How to Make a Bathroom Wheelchair Accessible

When remodeling or designing a bathroom to make it wheelchair accessible, take into account the door width and location along with providing easy access to the shower, toilet, and sink. Watch this video to find out more. ...More

960 How To Videos

   page  2 of  54    

How to Make a Bathroom Wheelchair Accessible


When remodeling a bathroom to make it wheelchair accessible:

  • Door Width: Make the bathroom doorway 36” wide.
  • Door Location: Position the door so it opens into a room, rather than a narrow hallway.
  • Shower Access: Lower the curb on the shower for easy wheelchair access.
  • Toilet Access: Position the toilet with enough room around it for wheelchair access.
  • Sink Access: Leave the sink open underneath for wheelchair access.

Watch this video to find out more.

Further Information

Please Leave a Comment

We want to hear from you! In addition to posting comments on articles and videos, you can also send your comments and questions to us on our contact page or at (800) 946-4420. While we can't answer them all, we may use your question on our Today's Homeowner radio or TV show, or online at todayshomeowner.com.

Danny Lipford: Of course, the bathroom is something that’s always a challenge for people to figure out exactly the accessibility there. But seems a bit unusual that this opens to the living area instead of maybe the hallway, but that would be pretty tight in there, wouldn’t it?

Josh Shedeck: Danny, I’m glad you brought that up. Originally the house had a door. And it was a 2’ 0” door entering the bathroom right here.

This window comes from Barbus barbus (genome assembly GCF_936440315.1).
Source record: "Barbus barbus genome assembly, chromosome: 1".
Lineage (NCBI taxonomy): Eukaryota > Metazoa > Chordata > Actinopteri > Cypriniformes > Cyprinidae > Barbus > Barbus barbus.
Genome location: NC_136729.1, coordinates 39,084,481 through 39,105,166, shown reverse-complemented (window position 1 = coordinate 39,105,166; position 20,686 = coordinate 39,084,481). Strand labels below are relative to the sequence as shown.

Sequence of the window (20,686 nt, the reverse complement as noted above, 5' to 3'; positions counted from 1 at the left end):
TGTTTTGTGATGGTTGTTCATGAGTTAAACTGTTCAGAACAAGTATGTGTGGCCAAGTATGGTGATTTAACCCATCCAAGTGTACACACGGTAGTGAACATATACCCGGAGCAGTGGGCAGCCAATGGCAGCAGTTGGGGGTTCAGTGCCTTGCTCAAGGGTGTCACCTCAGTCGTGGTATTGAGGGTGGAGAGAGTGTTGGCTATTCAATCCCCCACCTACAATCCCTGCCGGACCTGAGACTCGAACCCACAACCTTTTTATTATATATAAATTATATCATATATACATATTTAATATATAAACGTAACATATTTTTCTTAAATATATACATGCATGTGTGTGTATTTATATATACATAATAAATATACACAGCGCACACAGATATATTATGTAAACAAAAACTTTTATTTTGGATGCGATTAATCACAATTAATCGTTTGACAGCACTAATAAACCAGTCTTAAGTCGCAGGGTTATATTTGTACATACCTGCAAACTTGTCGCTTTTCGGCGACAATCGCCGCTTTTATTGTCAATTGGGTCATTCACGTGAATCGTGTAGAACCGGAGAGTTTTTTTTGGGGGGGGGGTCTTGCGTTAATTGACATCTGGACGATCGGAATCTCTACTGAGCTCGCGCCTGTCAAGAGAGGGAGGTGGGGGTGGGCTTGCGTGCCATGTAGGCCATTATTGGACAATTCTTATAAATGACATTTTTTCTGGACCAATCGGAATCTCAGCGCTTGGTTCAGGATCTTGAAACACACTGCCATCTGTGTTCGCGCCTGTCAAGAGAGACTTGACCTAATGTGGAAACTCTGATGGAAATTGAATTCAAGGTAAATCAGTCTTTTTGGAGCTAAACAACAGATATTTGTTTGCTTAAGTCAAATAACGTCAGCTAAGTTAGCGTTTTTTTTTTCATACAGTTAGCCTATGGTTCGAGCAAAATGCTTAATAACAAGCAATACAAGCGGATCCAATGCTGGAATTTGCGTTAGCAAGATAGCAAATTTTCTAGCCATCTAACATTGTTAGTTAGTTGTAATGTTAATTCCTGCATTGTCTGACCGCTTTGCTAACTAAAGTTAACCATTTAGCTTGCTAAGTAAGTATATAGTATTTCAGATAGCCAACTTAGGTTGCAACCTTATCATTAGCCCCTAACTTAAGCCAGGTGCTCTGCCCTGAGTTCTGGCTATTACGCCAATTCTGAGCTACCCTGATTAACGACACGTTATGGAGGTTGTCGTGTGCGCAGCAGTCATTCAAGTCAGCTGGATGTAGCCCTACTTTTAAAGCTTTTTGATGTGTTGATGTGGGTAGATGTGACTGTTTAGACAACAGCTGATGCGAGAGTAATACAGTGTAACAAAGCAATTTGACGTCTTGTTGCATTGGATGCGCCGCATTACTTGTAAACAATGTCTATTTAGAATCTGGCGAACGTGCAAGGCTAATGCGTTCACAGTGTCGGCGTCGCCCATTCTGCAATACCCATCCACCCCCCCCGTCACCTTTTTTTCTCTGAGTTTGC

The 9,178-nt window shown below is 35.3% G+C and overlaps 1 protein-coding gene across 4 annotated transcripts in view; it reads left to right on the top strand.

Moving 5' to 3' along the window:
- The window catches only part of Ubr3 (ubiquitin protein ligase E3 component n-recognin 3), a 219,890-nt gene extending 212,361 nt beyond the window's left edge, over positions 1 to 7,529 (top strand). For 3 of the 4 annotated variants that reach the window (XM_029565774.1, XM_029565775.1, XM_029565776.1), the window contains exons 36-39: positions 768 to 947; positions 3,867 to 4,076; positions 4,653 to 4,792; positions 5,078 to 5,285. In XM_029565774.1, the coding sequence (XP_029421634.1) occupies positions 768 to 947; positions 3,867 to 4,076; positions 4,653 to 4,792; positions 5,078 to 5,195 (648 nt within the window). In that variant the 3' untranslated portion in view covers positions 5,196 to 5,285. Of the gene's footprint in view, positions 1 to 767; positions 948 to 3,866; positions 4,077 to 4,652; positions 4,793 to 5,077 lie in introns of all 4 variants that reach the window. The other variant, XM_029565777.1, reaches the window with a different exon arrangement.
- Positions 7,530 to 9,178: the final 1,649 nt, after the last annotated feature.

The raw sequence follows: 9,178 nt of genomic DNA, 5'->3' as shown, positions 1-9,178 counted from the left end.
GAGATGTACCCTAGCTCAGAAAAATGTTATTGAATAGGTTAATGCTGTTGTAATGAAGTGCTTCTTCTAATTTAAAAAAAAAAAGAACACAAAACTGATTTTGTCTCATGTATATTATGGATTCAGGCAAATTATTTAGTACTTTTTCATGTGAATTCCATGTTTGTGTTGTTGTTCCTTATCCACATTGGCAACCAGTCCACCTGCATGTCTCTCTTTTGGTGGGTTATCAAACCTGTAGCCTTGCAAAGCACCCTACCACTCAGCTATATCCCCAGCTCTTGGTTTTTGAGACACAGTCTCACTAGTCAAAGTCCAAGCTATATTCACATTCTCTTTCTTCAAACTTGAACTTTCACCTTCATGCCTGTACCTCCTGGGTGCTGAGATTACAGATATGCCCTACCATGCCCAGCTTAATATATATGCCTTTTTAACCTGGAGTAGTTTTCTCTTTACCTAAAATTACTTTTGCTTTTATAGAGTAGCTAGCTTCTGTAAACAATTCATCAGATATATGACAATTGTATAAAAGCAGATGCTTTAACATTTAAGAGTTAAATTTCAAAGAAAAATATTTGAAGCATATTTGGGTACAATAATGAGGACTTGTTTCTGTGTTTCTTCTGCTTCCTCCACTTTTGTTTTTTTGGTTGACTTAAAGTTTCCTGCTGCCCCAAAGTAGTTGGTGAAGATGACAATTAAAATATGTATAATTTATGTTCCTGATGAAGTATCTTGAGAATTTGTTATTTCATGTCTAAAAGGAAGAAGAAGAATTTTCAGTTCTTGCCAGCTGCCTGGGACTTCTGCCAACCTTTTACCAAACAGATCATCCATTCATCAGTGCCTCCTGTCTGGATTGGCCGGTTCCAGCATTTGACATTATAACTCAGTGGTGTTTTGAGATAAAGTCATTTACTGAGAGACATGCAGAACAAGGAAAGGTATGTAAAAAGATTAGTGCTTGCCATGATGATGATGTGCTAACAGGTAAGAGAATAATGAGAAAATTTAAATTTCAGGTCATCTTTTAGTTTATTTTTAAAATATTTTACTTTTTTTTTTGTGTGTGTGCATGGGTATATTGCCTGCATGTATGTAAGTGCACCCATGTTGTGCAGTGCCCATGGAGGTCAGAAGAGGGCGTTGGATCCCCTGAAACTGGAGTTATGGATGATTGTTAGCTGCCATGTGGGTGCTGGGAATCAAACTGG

Danny Lipford: I see.

Josh Shedeck: And structurally, it would have been a little bit more because we have ceiling joists and rafters that come into this wall, sitting right on this middle wall. And the other thing was by adding the door here and making it a 3’0”, it’s a lot more easier for her to get in and out of the shower. It’s a straight shot. You’re able to move around. And this is also cost efficient for us. We were able to get the shower in here, move the wall a little bit and get the toilet positioned over so that the shower would work. And that’s a key point when you’re trying to make a handicap accessible shower or tub unit.

Danny Lipford: Absolutely. Boy, you went all out there in order to lower that down. Because a lot of times you’ll have a pretty significant curb there. And the sink works out well. You have accessibility under there. And still, instead of the large handicap type sink, which can really be expensive, using a traditional sink, but just positioned in a certain way.